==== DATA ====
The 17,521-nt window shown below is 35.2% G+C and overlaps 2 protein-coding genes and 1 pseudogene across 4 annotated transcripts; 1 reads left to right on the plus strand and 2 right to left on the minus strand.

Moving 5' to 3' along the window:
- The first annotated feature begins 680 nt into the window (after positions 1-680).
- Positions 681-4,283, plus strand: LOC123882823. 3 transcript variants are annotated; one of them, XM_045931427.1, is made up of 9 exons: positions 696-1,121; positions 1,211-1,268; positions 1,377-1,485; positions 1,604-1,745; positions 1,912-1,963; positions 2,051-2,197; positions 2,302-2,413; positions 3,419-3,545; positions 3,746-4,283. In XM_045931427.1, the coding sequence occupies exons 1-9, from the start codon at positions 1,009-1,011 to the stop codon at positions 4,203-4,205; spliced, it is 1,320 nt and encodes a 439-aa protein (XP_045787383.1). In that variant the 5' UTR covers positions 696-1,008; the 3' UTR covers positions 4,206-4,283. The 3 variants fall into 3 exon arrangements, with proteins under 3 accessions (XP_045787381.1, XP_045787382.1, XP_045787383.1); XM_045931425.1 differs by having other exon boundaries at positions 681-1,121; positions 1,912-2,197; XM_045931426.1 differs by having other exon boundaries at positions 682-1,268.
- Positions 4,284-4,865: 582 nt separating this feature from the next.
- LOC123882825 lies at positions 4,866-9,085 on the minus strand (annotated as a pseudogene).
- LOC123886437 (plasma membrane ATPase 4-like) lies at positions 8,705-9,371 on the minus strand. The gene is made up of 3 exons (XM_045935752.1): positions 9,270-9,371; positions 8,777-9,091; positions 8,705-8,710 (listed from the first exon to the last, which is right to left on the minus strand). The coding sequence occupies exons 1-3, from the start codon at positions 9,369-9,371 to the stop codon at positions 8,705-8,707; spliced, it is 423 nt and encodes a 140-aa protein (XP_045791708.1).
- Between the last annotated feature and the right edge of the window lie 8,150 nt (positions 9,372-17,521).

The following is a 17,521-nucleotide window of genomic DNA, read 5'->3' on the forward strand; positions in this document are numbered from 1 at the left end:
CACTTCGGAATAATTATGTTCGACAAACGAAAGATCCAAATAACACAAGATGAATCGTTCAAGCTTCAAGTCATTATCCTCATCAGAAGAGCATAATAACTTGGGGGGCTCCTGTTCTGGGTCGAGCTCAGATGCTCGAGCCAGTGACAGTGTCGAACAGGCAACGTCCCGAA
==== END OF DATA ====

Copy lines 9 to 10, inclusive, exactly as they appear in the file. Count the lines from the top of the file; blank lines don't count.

The following is a 17,521-nucleotide window of genomic DNA, read 5'->3' on the forward strand; positions in this document are numbered from 1 at the left end:
CACTTCGGAATAATTATGTTCGACAAACGAAAGATCCAAATAACACAAGATGAATCGTTCAAGCTTCAAGTCATTATCCTCATCAGAAGAGCATAATAACTTGGGGGGCTCCTGTTCTGGGTCGAGCTCAGATGCTCGAGCCAGTGACAGTGTCGAACAGGCAACGTCCCGAA